But it’s not just that we ought to have lost, it’s that the loss, by rights, would have been one of those generationally-scarring shitshow losses that still makes us sink feverishly into a foetal position when it’s mentioned in tones of hushed regret decades hence.
For were it not that Sam Weideman’s kick – the second-last kick of the night – sailed wide (and I’ve watched it a few times over, and I’m still not sure how that happened) this would have been an Adelaide defeat for the ages. An Andrew Leoncelli circa ’01 or Jeff Farmer ’03 kinda defeat.
A Tarrant, Buddy or Jack Anthony at the death.
So this wasn’t just a matter of snaring an unlikely win, or even salvaging (even temporarily) our sinking season.
We have walked away from a football train wreck for the ages.
We’re Bruce Fucking Willis in Unbreakable, in football form.
Still, you’ll be pleased to know that I and everyone I know managed to keep things very much in perspective regardless.
Of course, it’s unseemly to dwell on poor old Weideman, as the TV cameras were wont to do in the aftermath.
Mid-comeback, I was confident that this match would somehow end horribly, to keep us in the manner to which we’ve become accustomed.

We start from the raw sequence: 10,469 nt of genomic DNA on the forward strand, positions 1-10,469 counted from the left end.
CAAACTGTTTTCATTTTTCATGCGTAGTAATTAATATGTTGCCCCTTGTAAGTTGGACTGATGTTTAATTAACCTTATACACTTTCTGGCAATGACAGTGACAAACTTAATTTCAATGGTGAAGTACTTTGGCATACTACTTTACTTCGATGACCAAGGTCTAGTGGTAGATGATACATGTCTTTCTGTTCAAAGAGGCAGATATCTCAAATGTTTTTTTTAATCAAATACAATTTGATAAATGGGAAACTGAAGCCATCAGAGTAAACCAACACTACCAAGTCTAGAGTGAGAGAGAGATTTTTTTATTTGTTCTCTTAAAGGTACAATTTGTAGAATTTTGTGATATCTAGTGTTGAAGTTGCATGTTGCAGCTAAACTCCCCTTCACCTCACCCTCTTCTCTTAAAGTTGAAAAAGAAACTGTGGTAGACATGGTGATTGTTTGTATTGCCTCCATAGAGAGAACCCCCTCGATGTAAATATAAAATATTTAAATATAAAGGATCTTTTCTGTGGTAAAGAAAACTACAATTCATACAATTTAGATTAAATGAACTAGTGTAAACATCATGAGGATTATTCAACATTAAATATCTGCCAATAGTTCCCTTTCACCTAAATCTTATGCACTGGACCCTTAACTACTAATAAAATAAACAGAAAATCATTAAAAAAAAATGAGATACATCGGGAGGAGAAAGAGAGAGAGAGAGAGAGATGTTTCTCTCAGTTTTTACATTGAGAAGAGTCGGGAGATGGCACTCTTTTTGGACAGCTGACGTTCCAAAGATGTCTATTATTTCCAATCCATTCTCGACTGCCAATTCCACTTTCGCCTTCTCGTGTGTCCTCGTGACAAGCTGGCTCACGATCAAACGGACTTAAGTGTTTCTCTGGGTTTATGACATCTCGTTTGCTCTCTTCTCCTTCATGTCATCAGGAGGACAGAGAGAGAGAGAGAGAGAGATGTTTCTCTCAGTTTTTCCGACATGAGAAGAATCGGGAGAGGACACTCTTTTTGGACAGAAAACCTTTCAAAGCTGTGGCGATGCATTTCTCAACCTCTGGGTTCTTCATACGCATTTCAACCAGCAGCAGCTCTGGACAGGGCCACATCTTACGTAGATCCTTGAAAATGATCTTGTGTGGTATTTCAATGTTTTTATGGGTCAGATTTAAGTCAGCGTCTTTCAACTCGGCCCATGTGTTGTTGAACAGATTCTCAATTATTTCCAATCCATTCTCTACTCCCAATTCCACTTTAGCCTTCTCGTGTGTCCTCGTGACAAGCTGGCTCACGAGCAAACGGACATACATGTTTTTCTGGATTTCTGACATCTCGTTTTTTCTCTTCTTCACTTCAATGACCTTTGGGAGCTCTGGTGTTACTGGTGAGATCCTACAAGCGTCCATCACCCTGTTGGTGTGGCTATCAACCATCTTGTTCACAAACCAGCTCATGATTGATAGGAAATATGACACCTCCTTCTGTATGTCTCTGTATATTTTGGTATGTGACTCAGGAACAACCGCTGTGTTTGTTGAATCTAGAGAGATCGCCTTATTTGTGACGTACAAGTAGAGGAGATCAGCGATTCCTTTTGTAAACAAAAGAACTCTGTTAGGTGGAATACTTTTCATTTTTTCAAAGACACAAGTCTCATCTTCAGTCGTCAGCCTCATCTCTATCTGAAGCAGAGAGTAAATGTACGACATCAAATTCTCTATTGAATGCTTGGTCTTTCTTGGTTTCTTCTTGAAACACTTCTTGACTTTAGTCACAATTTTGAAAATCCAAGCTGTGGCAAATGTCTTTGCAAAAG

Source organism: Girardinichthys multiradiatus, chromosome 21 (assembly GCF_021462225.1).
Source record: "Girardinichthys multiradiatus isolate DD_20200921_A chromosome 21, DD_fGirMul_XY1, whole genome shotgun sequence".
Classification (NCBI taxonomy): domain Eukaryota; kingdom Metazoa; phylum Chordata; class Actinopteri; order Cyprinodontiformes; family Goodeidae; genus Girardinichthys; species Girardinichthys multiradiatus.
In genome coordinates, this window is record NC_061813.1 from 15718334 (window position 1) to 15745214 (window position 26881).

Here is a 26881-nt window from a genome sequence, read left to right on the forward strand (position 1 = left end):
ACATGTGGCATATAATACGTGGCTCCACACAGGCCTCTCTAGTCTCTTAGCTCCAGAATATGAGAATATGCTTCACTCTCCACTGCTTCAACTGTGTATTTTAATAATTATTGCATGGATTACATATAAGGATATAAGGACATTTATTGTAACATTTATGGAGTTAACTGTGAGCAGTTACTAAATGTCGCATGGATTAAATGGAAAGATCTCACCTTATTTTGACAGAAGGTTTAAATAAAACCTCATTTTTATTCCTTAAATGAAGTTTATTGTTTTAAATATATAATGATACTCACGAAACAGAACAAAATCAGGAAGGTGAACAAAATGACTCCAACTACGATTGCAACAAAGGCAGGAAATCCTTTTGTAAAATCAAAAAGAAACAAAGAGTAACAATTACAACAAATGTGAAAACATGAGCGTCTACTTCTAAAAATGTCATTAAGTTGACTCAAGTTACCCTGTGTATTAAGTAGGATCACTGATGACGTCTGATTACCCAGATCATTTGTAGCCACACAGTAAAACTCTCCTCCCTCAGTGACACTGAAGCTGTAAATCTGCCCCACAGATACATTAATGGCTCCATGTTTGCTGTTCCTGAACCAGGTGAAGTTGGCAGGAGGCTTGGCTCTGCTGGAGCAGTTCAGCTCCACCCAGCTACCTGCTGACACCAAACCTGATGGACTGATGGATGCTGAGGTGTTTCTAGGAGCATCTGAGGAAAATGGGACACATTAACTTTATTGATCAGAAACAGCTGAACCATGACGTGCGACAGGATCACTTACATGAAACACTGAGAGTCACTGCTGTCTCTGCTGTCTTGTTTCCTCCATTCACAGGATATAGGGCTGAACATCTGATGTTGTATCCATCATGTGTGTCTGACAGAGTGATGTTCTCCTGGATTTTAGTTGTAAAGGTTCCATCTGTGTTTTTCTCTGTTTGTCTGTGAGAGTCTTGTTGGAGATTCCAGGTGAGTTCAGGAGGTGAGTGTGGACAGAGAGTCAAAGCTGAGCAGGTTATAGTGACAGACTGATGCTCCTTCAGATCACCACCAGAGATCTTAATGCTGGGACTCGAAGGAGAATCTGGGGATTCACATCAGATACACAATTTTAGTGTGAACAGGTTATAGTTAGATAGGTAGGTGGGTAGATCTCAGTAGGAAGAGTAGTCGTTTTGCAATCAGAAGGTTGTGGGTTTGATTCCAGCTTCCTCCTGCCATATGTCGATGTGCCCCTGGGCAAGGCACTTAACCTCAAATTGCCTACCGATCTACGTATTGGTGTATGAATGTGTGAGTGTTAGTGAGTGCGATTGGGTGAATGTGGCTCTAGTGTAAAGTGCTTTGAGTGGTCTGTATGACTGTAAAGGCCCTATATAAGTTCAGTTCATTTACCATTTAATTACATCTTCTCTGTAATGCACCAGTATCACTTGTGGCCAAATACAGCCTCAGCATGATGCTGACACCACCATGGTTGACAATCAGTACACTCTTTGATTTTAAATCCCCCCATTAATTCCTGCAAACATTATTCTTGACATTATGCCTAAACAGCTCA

And I was right, in a way. It did; but not for us.
Even then, though, it’s not the kind of clutch win you’re inclined to rewatch and revel in.
Weideman’s grisly finale was kinda like Fredo kicking the bucket in The Godfather Part 2: even though it was a brilliant ending, you’re still left feeling sorry for him.
But given the weird majesty of it all, it’s hardly seemly to dwell on negatives, though there were many. Like that annoying AFL tradition, the biennial ‘Rory Sloane injury against Melbourne in Darwin’. Or the fact that for the most part we collectively returned to ‘North Melbourne in Round Four’ levels of incompetence.
Because for all that, we still managed to pull a proverbial Homer.
So this is a moment to pump up the positives, like those people who buy lotto tickets when a tree falls on their house ten seconds after they leave.
For one, I’ve been waiting years for Adelaide to win a game with a kick on the final siren.
Sure, it didn’t happen quite as I imagined it would… but it happened nonetheless.
And it was a genuine ‘Sliding Doors’ moment (by which I mean ‘Gywneth Paltrow Sliding Doors’, not ‘Damian Barrett Sliding Doors’ – a moment that could change the course of our future, rather than a specious syllogism).
A(nother) narrow loss would likely have sent our season spiralling, whereas we now have a chance – a chance, and nothing more – to relaunch.